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2200017094203000030175207060056600centerbottomWolmer’s Girls’ School
765000Wolmer’s Girls’ School

left949363To what extent is it true to say that the changes from tobacco to sugar had political, social and economic consequences for the West Indies?
00To what extent is it true to say that the changes from tobacco to sugar had political, social and economic consequences for the West Indies?

Table of Contents
PagesRationale 3
Introduction 4
Question 5
Body 6
Conclusion 9
Appendices 10
Bibliography 12

The researcher hopes to research the economic, social and political consequences which resulted from the changeover of tobacco to sugarcane in the British West Indies in the mid to late seventeenth century. This paper will examine the consequences of the Sugar Revolution.

A revolution is a fundamental change in power or organizational structure that takes place in a relatively short period of time. In the British West Indies from about 1645 a change occurred in the basic cash crop. This change was so rapid and far – reaching that revolutionary seems a fitting word to describe it. It ranks in importance with Emancipation, for the sugar revolution changed the Lesser Antilles completely. The Sugar Revolution brought about demographic, social, economic and political changes in the British West Indies. Unlike more broadly based revolutions like the Industrial and Agricultural Revolution, the Sugar Revolution points to the transformative power of a single commodity. From the onset of the Sugar Revolution, production in the British colonies grew at a rate never seen before. The Sugar Revolution has also been referred to as an economic revolution. An account of Barbados in 1667 reads as follows: ‘ The buildings in 1643 were meant with things only for necessity, but in 1666 plate, jewels and house hold stuff were estimated at five hundred thousand pounds (£500,000.00), their buildings fair and beautiful, and their houses like castle, their sugar houses and Blacks hut show themselves from the sea like so many small towns, each defended by its castle’. This S.B.A / Essay will discuss the causes of the Sugar Revolution and it will also examine the impact/ consequences of the Revolution.

To what extent is it true to say that the changes from tobacco to sugar had political, social and economic consequences for the British West Indies during the mid to late seventeenth century?
Amid the early years of agriculture in the West Indies, tobacco was the main agricultural crop. Sugar was planted, yes but whenever it was, it was always in small quantities. Several factors accounted for the sugar revolution. Tobacco, the crop which the economy of the British West Indies was founded, was on a decline. West Indian tobacco couldn’t rival Venezuelan tobacco or tobacco from Virginia, so there was a fall in the demand for West Indian tobacco. This resulted in the fall in price of tobacco and therefore it became more and more impractical to cultivate.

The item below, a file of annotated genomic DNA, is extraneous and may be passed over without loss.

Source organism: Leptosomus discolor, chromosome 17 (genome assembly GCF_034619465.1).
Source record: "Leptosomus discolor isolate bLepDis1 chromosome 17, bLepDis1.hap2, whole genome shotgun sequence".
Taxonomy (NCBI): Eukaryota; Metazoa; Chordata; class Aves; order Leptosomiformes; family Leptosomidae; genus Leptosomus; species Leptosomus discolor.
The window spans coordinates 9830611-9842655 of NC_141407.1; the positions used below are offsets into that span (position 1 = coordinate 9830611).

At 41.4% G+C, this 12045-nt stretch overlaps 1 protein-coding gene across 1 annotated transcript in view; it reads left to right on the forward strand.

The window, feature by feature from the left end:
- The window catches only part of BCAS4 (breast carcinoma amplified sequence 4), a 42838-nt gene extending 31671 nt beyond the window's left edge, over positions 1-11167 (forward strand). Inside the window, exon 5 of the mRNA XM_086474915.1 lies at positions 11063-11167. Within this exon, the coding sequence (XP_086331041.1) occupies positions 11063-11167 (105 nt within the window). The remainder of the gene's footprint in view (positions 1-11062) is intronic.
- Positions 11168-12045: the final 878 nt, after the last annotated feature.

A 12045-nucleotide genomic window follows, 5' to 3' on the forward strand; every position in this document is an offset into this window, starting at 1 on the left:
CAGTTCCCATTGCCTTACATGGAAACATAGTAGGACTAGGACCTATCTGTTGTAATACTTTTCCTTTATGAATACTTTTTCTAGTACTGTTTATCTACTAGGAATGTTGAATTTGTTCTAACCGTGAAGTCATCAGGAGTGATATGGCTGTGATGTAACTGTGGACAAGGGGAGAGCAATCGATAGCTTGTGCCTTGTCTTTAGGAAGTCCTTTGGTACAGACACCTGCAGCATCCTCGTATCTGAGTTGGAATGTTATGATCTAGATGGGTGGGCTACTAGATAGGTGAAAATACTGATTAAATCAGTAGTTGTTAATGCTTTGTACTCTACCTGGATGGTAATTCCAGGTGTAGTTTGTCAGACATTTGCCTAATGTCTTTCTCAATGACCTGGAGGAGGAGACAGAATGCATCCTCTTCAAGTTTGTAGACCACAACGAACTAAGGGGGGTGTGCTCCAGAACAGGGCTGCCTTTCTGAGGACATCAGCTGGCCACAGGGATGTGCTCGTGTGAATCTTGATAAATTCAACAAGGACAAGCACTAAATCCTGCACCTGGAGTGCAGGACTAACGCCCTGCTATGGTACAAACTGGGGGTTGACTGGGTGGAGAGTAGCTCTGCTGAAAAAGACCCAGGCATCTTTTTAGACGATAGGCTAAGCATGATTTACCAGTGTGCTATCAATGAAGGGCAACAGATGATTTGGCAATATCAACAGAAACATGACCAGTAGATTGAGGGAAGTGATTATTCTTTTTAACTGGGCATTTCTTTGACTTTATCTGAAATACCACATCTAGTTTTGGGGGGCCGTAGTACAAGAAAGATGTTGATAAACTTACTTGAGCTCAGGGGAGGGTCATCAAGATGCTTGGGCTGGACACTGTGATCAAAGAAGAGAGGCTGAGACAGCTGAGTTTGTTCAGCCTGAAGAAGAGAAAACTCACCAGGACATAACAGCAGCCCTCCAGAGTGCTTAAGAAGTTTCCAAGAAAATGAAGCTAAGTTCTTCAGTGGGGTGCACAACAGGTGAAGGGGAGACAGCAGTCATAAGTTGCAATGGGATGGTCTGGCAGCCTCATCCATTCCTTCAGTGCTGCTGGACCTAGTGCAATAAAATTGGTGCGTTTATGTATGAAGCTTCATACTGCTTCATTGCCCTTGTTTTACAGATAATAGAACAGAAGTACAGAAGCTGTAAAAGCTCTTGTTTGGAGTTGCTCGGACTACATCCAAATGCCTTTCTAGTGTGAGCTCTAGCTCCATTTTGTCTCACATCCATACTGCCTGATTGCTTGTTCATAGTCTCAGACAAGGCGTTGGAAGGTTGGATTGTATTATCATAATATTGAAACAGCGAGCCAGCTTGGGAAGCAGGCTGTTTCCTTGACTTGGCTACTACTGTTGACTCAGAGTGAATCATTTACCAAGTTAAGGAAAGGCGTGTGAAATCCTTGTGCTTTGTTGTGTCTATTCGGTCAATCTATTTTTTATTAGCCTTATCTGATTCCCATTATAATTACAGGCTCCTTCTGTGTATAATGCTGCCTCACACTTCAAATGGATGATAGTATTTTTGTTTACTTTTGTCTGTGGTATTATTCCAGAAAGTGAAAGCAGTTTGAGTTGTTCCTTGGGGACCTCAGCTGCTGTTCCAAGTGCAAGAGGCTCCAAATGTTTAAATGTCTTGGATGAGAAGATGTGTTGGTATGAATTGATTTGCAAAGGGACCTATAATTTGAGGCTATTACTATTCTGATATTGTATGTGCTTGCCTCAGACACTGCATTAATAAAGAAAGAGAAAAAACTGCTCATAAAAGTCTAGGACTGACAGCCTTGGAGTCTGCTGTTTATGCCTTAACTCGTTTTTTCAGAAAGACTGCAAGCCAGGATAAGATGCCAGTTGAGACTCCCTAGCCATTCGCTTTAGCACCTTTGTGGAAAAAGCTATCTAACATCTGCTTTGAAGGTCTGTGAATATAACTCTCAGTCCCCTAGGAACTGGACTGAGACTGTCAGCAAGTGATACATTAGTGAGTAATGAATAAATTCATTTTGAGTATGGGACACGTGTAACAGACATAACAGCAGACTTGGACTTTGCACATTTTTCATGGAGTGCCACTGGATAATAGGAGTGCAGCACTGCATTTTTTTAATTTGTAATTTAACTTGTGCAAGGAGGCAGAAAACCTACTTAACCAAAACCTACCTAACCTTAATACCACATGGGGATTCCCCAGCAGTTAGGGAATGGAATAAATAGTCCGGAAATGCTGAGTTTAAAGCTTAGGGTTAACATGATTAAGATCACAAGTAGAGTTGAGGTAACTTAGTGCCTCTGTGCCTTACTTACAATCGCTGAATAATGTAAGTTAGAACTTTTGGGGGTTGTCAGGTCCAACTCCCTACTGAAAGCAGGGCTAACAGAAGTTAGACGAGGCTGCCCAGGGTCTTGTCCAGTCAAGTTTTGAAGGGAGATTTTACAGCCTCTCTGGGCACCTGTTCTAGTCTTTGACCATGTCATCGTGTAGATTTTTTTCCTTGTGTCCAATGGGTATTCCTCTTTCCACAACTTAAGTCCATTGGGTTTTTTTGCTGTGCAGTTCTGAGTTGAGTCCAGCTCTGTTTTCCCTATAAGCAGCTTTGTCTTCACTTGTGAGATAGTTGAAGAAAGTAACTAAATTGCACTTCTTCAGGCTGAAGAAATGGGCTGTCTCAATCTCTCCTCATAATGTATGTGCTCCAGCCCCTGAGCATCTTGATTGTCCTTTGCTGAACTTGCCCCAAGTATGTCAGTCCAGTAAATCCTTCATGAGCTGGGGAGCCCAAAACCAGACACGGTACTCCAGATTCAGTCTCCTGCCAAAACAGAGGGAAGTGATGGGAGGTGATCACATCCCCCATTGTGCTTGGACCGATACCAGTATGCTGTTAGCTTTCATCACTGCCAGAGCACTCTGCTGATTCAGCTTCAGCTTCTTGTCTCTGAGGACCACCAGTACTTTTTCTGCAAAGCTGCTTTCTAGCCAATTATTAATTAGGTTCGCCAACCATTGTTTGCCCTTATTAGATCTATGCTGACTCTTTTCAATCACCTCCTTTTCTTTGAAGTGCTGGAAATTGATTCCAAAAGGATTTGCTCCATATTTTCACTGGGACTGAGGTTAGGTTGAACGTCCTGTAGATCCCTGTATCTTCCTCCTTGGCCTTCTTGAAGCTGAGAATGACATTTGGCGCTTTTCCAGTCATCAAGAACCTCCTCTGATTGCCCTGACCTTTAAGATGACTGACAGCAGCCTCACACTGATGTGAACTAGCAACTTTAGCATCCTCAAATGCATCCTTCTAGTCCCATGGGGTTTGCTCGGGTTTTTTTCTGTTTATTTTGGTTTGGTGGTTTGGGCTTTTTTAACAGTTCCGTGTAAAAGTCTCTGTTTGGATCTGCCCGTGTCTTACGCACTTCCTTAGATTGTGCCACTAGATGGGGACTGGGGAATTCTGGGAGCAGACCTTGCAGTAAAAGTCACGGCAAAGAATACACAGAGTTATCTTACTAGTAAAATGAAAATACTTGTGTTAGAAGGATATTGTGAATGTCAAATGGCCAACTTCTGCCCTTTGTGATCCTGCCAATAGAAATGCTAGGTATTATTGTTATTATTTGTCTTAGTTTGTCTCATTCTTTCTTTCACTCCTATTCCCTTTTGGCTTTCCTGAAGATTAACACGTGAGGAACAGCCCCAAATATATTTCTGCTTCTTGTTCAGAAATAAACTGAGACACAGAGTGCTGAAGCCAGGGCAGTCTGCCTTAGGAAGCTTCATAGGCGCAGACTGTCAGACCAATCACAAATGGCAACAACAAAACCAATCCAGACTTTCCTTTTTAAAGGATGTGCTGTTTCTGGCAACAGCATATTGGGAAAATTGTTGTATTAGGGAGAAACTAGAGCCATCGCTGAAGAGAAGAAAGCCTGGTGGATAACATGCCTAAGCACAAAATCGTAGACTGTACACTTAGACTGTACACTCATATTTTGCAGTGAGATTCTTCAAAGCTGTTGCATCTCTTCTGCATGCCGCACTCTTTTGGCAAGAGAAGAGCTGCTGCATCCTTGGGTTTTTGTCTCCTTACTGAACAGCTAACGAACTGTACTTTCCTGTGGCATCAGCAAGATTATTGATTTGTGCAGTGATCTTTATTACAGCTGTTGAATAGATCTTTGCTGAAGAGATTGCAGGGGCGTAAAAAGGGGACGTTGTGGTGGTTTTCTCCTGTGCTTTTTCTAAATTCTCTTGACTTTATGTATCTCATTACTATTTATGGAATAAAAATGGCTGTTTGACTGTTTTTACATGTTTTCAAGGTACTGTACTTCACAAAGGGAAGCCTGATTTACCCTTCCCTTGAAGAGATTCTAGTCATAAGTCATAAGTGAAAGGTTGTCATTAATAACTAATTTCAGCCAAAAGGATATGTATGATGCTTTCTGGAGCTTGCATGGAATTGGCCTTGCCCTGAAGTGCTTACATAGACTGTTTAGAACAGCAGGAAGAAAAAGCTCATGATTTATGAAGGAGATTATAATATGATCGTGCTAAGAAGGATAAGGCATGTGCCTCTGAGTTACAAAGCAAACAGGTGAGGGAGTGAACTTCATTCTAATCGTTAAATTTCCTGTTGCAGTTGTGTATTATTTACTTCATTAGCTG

By 1627, Virginia was shipping about 500,000 lbs. of tobacco to England. (Refer to appendix: fig: 1 for table showing sugar production from 1741-1745)
As demands for tobacco increased, Virginia had the advantage of both size and quality. Hence leaving the demand for West Indian tobacco to fall because it failed to expand its output and increase its quality to match that which was produced by Virginia. Tobacco in Virginia grew slower due to climate of the temperate zone and as a result the flavor and intensity of the “high” it brought about were both better than those produced in the warmer West Indies. As expected in production, competition arose from the Dutch trading in Curacao and Venezuela.

Consequently the price of West Indian tobacco fell, but then there soon became a high demand for sugar in Europe. The social habits of persons were changing, so then came the introduction of tea and coffee. This introduction created a demand for sweetness and as honey was too expensive, that is where sugar came into the mix.
The increase for demand in sugar provided a stimulus for its introduction and expansion in the British West Indies. It was readily accepted as an alternative crop to tobacco and their efforts were supported by the Dutch. In 1640, the Dutch came to the islands and brought with them their expertise in sugar production. They provided capital, labour and markets for the young industry. They arrived at a time when the tobacco economy was facing difficulties to teach the inhabitants the secrets of sugar cultivation and the manufacturing of it. The Dutch’s Contribution was so great that it can be said that they made the change possible.

This change that was made is known as The Sugar Revolution. The Sugar Revolution refers to the rapid and extensive changes that took place in the British West Indies as a result of change in the primary cash crop.
The transition from tobacco to sugar production changed the agricultural contest for the British West Indies. Among the changes resulting from the change were adjustments for the social and economic lives of the tobacco farmers, a change in supply also took place due to the change in the economic structure. To maximize profits the planting of sugar cane needed cheap labour which was obtained from African slaves as the sugar cane had to be produced in bulk.

There was a complete dependence on sugar and the introduction of it, restricted navigation laws by European countries. This was due to the decrease for the demand of tobacco. There was also a change in the pattern of agriculture from a diversified economy to a monocultural economy in the Caribbean territories. Also small holdings were bought out to make large plantations for sugar cultivation and the price of land increased due to this. The price of land increased dramatically during the sugar revolution. “In some parts of Barbados by as much as thirty times.” The increase in land prices was due to the increased value it attained as a result of the revolution.
The triangular trade also provided employment in a number of areas from ship building to insurance to porters and warehouse landlords among others. (Refer to appendices: Fig: 2 To see a demonstration of the Triangular Trade).